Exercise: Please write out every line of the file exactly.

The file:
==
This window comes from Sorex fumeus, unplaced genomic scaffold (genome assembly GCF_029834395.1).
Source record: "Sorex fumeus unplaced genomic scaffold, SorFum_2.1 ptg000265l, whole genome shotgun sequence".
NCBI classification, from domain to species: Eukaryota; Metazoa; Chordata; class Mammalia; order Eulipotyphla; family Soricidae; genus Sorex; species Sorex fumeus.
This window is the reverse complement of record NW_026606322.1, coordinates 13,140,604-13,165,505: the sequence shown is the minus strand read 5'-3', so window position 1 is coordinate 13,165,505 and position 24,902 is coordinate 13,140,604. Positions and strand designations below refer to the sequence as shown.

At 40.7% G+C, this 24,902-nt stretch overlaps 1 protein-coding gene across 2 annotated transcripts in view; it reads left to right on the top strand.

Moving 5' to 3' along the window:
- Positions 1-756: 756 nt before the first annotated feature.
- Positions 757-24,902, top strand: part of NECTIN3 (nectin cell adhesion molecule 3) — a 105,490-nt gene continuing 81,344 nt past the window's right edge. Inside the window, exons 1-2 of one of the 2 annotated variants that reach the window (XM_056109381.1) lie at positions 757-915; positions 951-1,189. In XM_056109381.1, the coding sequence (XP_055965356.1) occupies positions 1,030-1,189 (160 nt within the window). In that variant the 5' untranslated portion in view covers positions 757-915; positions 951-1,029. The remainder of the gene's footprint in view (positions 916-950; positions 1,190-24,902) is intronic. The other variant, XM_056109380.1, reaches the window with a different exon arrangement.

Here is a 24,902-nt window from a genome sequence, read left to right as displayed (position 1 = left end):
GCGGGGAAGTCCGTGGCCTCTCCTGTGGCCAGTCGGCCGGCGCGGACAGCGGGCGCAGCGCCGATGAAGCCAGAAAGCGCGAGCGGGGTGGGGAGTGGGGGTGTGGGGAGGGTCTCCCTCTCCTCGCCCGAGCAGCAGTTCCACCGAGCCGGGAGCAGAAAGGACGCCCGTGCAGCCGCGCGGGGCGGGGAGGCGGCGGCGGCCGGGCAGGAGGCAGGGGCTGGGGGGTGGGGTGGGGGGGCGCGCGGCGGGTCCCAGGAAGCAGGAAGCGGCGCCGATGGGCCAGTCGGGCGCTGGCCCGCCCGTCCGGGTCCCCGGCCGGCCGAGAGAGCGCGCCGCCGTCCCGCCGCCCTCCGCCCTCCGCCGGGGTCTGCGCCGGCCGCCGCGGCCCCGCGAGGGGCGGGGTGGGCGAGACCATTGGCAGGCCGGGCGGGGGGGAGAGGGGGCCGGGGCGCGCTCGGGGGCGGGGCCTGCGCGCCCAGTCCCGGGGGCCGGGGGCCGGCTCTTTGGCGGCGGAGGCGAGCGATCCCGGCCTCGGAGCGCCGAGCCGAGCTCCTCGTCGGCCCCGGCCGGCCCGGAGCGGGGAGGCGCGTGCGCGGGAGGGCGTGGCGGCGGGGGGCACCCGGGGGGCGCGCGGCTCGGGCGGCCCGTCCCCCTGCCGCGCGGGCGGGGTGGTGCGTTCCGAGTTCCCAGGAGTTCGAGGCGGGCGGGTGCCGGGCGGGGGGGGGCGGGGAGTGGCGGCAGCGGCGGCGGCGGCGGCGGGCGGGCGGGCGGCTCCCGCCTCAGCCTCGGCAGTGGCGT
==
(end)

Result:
This window comes from Sorex fumeus, unplaced genomic scaffold (genome assembly GCF_029834395.1).
Source record: "Sorex fumeus unplaced genomic scaffold, SorFum_2.1 ptg000265l, whole genome shotgun sequence".
NCBI classification, from domain to species: Eukaryota; Metazoa; Chordata; class Mammalia; order Eulipotyphla; family Soricidae; genus Sorex; species Sorex fumeus.
This window is the reverse complement of record NW_026606322.1, coordinates 13,140,604-13,165,505: the sequence shown is the minus strand read 5'-3', so window position 1 is coordinate 13,165,505 and position 24,902 is coordinate 13,140,604. Positions and strand designations below refer to the sequence as shown.

At 40.7% G+C, this 24,902-nt stretch overlaps 1 protein-coding gene across 2 annotated transcripts in view; it reads left to right on the top strand.

Moving 5' to 3' along the window:
- Positions 1-756: 756 nt before the first annotated feature.
- Positions 757-24,902, top strand: part of NECTIN3 (nectin cell adhesion molecule 3) — a 105,490-nt gene continuing 81,344 nt past the window's right edge. Inside the window, exons 1-2 of one of the 2 annotated variants that reach the window (XM_056109381.1) lie at positions 757-915; positions 951-1,189. In XM_056109381.1, the coding sequence (XP_055965356.1) occupies positions 1,030-1,189 (160 nt within the window). In that variant the 5' untranslated portion in view covers positions 757-915; positions 951-1,029. The remainder of the gene's footprint in view (positions 916-950; positions 1,190-24,902) is intronic. The other variant, XM_056109380.1, reaches the window with a different exon arrangement.

Here is a 24,902-nt window from a genome sequence, read left to right as displayed (position 1 = left end):
GCGGGGAAGTCCGTGGCCTCTCCTGTGGCCAGTCGGCCGGCGCGGACAGCGGGCGCAGCGCCGATGAAGCCAGAAAGCGCGAGCGGGGTGGGGAGTGGGGGTGTGGGGAGGGTCTCCCTCTCCTCGCCCGAGCAGCAGTTCCACCGAGCCGGGAGCAGAAAGGACGCCCGTGCAGCCGCGCGGGGCGGGGAGGCGGCGGCGGCCGGGCAGGAGGCAGGGGCTGGGGGGTGGGGTGGGGGGGCGCGCGGCGGGTCCCAGGAAGCAGGAAGCGGCGCCGATGGGCCAGTCGGGCGCTGGCCCGCCCGTCCGGGTCCCCGGCCGGCCGAGAGAGCGCGCCGCCGTCCCGCCGCCCTCCGCCCTCCGCCGGGGTCTGCGCCGGCCGCCGCGGCCCCGCGAGGGGCGGGGTGGGCGAGACCATTGGCAGGCCGGGCGGGGGGGAGAGGGGGCCGGGGCGCGCTCGGGGGCGGGGCCTGCGCGCCCAGTCCCGGGGGCCGGGGGCCGGCTCTTTGGCGGCGGAGGCGAGCGATCCCGGCCTCGGAGCGCCGAGCCGAGCTCCTCGTCGGCCCCGGCCGGCCCGGAGCGGGGAGGCGCGTGCGCGGGAGGGCGTGGCGGCGGGGGGCACCCGGGGGGCGCGCGGCTCGGGCGGCCCGTCCCCCTGCCGCGCGGGCGGGGTGGTGCGTTCCGAGTTCCCAGGAGTTCGAGGCGGGCGGGTGCCGGGCGGGGGGGGGCGGGGAGTGGCGGCAGCGGCGGCGGCGGCGGCGGGCGGGCGGGCGGCTCCCGCCTCAGCCTCGGCAGTGGCGT